When the center of life revolves around how we feel, we begin to view God himself through that lens. This outlook is the center of our culture—how we personally feel. We believe that we can alter how we feel about life through what we consume, use, and wear. We now look at God and others in terms of how we can use them—how they can make us happy. Yet, this way of life doesn’t make us freer. It cuts us off from not only each other, seeing each person as sacred and worthy of love, but more importantly from God himself, who won’t be bought with silver, gold, or a credit card.

What this consumerism shows us is the deep hole in the heart of men and women. We have a deep need and desire for something. Consumerism wrongly tells us that it can satisfy that desire. We need an unconditional love that we don’t deserve. We are made with infinite desires, something only the infinite, loving God can fulfill.

4. Consumerism can never fulfill our hopes and desires.

Jesus teaches us that life, happiness, and blessedness are not attainable by economic means. They are gifts from heaven (John 1:9–13; 3:1–15). Life is something we receive first as a gift, which we then use for the benefit of others. What we treasure on earth reveals something eternal. It reveals our hearts. Jesus commands us,

Do not lay up for yourselves treasures on earth, where moth and rust destroy and where thieves break in and steal, but lay up for yourselves treasures in heaven, where neither moth nor rust destroys and where thieves do not break in and steal. For where your treasure is, there your heart will be also. (Matt. 6:19–21)

Wealth reveals our hearts’ desires. Our wealth should merely be a tool to serve others. The kingdom that Christ is bringing to us, or rather giving to us, is meant to be spread about in our lives, through our possessions, and in our hope for eternity! Jesus’ kingdom is seen where we care for the least of people, the smallest and weakest.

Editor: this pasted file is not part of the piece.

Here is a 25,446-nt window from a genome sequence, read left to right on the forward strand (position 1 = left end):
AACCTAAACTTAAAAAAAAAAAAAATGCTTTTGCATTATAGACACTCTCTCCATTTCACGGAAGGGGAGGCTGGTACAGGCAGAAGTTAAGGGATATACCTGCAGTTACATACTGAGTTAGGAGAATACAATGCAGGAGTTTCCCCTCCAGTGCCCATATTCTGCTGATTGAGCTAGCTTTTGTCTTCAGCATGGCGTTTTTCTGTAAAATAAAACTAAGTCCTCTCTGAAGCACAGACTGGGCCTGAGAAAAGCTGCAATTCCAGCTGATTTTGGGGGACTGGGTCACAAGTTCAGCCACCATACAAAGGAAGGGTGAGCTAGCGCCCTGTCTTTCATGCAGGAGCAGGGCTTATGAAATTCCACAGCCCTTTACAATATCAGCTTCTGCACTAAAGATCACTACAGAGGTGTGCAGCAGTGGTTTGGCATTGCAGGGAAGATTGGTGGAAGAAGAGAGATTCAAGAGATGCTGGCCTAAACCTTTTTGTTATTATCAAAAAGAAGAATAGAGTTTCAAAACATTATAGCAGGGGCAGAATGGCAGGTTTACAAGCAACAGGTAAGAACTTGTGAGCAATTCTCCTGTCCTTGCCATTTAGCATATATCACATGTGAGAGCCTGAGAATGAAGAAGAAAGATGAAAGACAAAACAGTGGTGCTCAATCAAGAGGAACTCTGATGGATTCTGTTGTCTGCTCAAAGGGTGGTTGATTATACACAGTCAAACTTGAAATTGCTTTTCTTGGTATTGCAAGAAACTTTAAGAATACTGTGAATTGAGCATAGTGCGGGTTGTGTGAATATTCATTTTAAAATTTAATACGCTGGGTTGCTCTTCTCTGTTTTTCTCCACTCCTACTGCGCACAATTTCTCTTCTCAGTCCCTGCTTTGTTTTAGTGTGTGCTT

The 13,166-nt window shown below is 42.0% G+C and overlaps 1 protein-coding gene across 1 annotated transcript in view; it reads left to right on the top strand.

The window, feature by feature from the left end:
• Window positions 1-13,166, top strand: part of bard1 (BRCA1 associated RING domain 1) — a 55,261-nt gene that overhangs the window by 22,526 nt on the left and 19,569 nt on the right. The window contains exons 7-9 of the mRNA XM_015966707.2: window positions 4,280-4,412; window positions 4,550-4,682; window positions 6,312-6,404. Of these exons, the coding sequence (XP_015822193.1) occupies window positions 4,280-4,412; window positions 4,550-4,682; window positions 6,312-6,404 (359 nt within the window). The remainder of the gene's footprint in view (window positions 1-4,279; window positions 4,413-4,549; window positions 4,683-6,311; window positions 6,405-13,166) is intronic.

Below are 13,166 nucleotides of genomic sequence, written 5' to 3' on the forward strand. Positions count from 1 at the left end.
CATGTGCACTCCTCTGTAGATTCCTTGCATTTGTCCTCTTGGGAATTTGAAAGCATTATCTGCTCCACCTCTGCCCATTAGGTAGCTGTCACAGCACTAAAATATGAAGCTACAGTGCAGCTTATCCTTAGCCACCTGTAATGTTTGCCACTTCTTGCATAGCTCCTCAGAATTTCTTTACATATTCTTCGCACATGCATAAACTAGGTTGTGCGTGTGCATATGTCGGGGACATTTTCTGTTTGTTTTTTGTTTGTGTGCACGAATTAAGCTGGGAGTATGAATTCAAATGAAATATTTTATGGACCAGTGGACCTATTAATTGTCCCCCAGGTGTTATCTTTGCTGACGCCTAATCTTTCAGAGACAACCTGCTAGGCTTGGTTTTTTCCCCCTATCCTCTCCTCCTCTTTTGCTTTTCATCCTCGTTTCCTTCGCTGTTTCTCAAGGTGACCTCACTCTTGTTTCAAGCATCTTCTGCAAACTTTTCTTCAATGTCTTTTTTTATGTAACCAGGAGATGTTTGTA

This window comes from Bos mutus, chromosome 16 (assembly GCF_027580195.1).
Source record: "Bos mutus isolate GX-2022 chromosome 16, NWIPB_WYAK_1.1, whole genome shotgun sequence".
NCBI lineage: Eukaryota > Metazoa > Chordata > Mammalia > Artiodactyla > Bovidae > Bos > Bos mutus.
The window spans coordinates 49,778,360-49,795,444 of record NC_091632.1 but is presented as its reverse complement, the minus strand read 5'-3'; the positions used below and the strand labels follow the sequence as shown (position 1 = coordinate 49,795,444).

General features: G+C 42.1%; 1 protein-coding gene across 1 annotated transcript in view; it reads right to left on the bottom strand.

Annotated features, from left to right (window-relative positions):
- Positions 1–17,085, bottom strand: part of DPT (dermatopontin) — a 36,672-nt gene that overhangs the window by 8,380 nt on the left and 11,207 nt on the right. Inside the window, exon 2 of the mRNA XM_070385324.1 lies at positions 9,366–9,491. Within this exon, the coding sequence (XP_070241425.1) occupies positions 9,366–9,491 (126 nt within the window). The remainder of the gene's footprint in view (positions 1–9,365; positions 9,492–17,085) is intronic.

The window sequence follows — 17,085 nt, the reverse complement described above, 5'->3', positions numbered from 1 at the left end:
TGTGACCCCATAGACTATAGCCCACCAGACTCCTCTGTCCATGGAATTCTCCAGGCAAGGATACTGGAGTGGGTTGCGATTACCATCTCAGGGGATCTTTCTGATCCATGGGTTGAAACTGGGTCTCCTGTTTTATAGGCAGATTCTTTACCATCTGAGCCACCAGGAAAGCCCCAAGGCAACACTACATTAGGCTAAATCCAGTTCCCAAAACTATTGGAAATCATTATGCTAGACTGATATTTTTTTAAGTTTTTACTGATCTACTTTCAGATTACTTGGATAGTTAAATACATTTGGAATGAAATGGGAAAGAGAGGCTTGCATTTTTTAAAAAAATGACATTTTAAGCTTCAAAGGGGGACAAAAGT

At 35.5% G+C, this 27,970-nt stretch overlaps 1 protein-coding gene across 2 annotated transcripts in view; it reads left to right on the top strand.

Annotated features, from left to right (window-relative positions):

Jesus is giving us a kingdom that alone brings us true freedom (Matt. 16:25–26; John 12:25). He freely gives to us what is not for sale and can, therefore, satisfy what we want most—someone to unconditionally love us, even after knowing who we really are. Jesus is the gift from heaven that cannot be bought or used for our personal consumption. His gift of unconditional love is the freedom we desire but can never be bought on the market. Because his love is eternal, it can satisfy us, for it will never pass away.

All the markets built on this earth will pass away with their promises to fulfill our hopes, dreams, desires, and aspirations. There is no hope of heaven by living for personal desires or feelings. Rather, we and our desires must die and be buried with Christ in our baptism and raised with him to newness of life (Rom. 6:4). This is the only way to get what we need and the only way to battle the desires that enslave us to consumerism.

Photo of Timothy W. Massaro

Timothy W. Massaro

Timothy Massaro has written for Core Christianity, Modern Reformation, and other publications. He oversees the Christian Education ministry at Resurrection PCA in San Diego and serves as a hospice chaplain. He has an affinity for all things J.R.R. Tolkien (except the movies) and has interests in the intersections of philosophy and theology. His biggest prayer is that the gospel in all its beauty might re-kindle a wonder and joy of God’s goodness in our hearts and that our lives might adorn the gospel. Connect with Timothy on Twitter @word_water_wine.‚Äč